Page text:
This is not hyperbole. Barichara is the prettiest town in Colombia. And we can prove it.
Welcome to Barichara, the prettiest town in Colombia
The Colombian government keeps an exclusive list of towns that retain their colonial architecture and traditional way of life. They’re called Pueblos Patrimonios (Patrimonial Towns) and, as we write this, there are only 17 of them in the entire country. Sixteen of them are great. Barichara is amazing.
For one thing, Barichara is dead gorgeous. While many towns in Colombia, and certainly every Pueblo Patrimonio town, have sections where colonial architecture remains along with a charming sense of history, in Barichara every single adobe building, every terracotta roof tile, every stone street, every window box has been restored and maintained.
To be honest, the perfection is so pervasive in Barichara that it can feel a bit fake. We half expected actors in period costumes to leap out of windows to a Disney-esque soundtrack. That never actually happened. Thank God.
For a small town, Barichara has more than its share of stone churches as well and they come in many shapes and sizes including the Church of the Immaculate Conception (built in 1883 and featuring a gold-leafed altar), the petite Chapel of San Antonio, and the Santa Barbara Chapel.
Barichara is also just the right size–small enough to be peaceful, but large enough to offer a range of hotels, restaurants, locals’ hangouts, shops, etc. This attracts a lot of Colombians as well as foreign travelers and Barichara can be hectic on the weekends when Colombian families and stylish city dwellers come to town.
Visit Barichara during the week, however, and you may feel like you’ve wandered onto an abandoned movie set with shuttered shops and deserted streets. That has its own sort of appeal.
Hiking the Camino Real and eating ants in Barichara
Gawking at architecture and soaking up the ambiance are great ways to spend time in Barichara, but there are two other unique things to do while you’re in town. The first involves walking in the footsteps of the conquistadors.
The Camino Real was a network of roads built by or taken over by the Spanish as they conquistadored their way through the Americas. Many section of the original wide, stone Camino Real still exist, including a 5.5 mile (9 km) stretch from Barichara down to the town of Guane.
It is a beautiful and peaceful walk (allow about two hours) as the Camino Real, which was built by the local Guane Indians before the Spanish began using it, meanders gently downhill past fields and small farmhouses to the tiny, tranquil town of Guane. Keep your eyes open for birds and for ammonites along the way.
In Guane you’ll find a quiet plaza, a church, some signs claiming goat’s milk is better than Viagra, an archaeological museum, and plenty of places to get a celebratory beer. If you don’t want to hoof it back up to Barichara you can hop on a local bus.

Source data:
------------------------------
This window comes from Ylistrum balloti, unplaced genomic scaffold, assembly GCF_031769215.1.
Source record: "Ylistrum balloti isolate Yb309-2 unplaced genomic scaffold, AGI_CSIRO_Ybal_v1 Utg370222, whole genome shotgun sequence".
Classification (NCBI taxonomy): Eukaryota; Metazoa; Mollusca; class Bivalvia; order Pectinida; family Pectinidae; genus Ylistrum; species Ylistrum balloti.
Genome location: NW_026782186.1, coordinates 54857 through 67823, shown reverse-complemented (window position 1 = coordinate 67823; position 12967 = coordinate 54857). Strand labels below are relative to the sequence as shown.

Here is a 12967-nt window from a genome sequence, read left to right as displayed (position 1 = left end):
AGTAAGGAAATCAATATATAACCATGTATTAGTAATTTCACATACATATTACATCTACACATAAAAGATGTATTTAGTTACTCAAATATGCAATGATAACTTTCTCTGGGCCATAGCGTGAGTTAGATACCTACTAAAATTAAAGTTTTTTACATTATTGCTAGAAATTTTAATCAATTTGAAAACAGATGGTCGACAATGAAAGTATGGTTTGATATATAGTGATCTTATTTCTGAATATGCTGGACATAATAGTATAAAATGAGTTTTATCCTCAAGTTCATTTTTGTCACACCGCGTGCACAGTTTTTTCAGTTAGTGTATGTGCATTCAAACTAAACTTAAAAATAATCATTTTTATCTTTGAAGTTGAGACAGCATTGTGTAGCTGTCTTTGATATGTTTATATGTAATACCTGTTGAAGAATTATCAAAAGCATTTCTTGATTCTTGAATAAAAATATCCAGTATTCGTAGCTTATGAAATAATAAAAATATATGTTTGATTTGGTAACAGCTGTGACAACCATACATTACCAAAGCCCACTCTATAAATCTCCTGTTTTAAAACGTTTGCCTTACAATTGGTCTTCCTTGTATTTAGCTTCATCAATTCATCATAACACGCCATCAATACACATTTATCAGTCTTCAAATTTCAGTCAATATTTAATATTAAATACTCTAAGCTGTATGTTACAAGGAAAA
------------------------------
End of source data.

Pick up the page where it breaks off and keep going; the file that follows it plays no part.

The second very Barichara thing to do involves eating ants. On purpose. And not just any ants. Oh, no. These are hormigas culonas (fat-bottom ants). They show up around April every year and people collect and roast them with gusto. Some say they’re an aphrodisiac which may or may not explain the giant ant sculptures at one end of town.
You can sample ants in many forms in Barichara including packets of roasted ants and dishes made with ants. We ate a dish of goat in a fat bottom ant sauce at Restaurante Las Cruces which is part of the Fundacion Escuela Taller Barichara which works to teach and retain traditional artisenal skills, including cooking. Honestly, the ant sauce tasted like dirt. Read more in our story about eating ants for The Latin Kitchen.
Where to sleep and eat in Barichara (minus the ants)
As previously mentioned, there’s a wide range of hotel options in Barichara. We chose La Nube Posada boutique hotel in search of a modern take on the colonial style in Barichara and we were not disappointed.
Opened in 2009, this hotel has just five small but stylish rooms arranged around an open central courtyard. The place is full of modern art and the decor is crisp and clean inside the colonial structure. There’s also a lush back garden where meals are served. Breakfast featured French Press coffee, homemade granola, and some lovely traditional plates featuring tamales or scrambled eggs with shredded beef and arepas. The owners also run the nearby Suite Assul in a completely renovated house with a pool and multiple bedrooms. It can be rented in its entirety or room by room.
Run by chef Maximo from Rome, Ristorante Italiano Al Cuoco is the place to go for homemade pasta and amazing sauces, all blissfully ant free. It can be tricky to find, so ask a local.
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The town looks lovely, the ants however I can do without. Loved your honesty about the ant sauce tasting like dirt!